Just after Shinsei took over the management, the total amount of salaries paid to its executives was 187 million yen. However, this year, it increased to 499 million yen, almost three times more. Also, the average salaries of officers of the Shinsei Bank increased from 482,000 to 499,000 yen.
On the other hand, under the pretext of cleaning up their debt problems, some banks aggressively try to cut off funds to small and medium-scale enterprises.
Bailout record so far
So far the record of the bailouts during this crisis has been dismal. For instance, it was the Bush's Administrations attempt to bailout the real estate market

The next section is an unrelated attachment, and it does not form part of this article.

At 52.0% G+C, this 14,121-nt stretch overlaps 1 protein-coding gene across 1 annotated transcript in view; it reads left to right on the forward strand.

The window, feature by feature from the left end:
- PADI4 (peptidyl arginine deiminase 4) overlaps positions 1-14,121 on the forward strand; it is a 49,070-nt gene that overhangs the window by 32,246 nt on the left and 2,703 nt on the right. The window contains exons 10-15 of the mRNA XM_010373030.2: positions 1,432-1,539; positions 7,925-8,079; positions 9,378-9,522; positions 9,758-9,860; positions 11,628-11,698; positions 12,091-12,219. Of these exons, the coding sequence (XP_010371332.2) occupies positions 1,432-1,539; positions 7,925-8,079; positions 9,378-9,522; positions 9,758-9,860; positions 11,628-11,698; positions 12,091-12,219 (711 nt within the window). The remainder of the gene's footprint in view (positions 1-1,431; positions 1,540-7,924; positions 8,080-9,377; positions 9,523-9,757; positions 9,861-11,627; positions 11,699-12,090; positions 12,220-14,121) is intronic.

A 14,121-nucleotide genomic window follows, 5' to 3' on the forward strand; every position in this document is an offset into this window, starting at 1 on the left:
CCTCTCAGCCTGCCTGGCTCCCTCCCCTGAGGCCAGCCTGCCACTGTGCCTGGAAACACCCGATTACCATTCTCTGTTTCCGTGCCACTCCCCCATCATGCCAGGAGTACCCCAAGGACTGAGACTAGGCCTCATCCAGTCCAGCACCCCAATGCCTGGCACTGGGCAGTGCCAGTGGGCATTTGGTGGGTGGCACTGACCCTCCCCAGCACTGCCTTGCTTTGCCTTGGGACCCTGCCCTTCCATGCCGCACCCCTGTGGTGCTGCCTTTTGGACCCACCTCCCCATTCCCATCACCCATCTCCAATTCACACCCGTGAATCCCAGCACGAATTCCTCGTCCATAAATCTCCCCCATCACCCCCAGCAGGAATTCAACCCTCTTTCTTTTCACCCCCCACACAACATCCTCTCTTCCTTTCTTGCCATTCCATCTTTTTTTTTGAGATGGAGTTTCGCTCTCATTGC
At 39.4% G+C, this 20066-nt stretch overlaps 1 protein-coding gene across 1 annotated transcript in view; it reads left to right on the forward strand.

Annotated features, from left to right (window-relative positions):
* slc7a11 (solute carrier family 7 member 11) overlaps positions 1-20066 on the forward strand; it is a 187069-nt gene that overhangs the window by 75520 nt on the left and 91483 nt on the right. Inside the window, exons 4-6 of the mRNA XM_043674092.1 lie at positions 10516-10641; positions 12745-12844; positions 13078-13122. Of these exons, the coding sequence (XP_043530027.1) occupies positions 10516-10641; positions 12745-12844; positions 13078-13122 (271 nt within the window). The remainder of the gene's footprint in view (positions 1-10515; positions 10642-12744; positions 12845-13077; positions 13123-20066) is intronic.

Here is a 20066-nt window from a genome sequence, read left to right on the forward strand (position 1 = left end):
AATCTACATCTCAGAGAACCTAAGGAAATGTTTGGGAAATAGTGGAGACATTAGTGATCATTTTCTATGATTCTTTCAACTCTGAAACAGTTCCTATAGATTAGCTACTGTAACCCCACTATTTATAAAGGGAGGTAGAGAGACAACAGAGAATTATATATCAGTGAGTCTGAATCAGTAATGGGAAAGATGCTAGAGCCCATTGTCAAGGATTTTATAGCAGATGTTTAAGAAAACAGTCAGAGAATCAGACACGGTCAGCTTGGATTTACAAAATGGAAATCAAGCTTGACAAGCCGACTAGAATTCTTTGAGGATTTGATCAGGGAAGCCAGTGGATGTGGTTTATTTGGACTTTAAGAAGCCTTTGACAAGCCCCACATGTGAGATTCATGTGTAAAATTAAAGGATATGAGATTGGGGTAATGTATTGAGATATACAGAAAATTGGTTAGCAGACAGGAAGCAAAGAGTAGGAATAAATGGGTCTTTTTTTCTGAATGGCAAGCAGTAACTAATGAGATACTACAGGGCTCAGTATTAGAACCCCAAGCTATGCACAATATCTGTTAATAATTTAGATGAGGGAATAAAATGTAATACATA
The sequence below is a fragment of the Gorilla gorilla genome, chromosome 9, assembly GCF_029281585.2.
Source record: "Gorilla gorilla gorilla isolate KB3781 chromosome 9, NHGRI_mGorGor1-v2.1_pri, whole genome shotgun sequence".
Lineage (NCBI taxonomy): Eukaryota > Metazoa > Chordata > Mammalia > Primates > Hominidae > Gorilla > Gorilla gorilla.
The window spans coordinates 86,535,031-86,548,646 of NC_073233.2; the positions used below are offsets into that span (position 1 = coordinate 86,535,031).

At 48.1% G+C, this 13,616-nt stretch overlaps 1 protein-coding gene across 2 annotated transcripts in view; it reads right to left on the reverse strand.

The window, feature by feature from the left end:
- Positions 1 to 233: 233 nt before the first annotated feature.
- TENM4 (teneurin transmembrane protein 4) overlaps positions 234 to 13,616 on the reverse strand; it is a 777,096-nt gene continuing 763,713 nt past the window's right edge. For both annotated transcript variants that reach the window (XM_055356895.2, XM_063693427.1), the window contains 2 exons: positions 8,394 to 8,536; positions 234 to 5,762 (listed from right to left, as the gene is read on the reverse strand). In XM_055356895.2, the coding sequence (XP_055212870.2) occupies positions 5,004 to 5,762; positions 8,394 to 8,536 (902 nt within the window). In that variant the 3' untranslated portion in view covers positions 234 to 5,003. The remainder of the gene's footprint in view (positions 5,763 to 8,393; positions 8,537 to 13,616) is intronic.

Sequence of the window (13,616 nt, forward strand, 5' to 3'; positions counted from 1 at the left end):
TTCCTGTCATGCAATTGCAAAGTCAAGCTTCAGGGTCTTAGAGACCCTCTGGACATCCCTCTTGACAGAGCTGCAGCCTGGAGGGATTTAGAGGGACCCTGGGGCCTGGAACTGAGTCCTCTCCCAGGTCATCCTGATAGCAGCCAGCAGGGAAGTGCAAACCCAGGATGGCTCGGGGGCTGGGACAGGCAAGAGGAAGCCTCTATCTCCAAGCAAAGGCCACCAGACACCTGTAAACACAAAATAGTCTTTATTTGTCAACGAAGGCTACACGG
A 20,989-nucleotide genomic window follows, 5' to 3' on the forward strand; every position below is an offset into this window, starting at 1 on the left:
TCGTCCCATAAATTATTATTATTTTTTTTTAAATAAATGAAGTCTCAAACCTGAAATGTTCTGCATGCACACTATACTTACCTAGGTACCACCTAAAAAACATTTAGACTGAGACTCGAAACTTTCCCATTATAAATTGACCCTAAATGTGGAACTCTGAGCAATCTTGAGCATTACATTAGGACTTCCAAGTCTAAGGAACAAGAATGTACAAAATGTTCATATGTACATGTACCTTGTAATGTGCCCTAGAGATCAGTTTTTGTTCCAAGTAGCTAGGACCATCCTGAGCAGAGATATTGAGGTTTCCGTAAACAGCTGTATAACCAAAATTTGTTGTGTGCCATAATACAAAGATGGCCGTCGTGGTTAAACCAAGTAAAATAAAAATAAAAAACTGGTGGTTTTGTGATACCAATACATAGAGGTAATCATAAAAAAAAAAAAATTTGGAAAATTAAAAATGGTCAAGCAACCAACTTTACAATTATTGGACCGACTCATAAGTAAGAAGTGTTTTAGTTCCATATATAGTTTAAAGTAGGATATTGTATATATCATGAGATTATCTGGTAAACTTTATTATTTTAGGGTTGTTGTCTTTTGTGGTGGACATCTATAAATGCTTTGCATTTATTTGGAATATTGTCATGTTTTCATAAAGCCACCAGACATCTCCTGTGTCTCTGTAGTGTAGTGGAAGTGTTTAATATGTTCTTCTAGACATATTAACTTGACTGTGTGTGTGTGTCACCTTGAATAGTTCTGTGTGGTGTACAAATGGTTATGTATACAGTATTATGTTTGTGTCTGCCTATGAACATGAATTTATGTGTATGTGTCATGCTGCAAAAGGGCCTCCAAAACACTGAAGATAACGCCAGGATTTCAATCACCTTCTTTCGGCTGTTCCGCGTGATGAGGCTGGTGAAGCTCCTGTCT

that caused Fannie Mae and Freddie Mac to go under. The downfall of Fannie and Freddie caused the downfall of AIG
Even before the past two weeks, $4,748 for each and every person
in America had been committed to bailing out Wall Street. What do we have to show for all that money? Absolutely nothing!
There is a term for this: throwing good money after bad.
The choices we face today aren't between bailing out the banks and not bailing out the banks. The choices we face are to uselessly waste taxpayer money trying to bail out banksters, and failing, or to try an entirely different tactic of repairing the balance sheets of the taxpayer instead.
Unfortunately no one in Washington is offering to do the latter.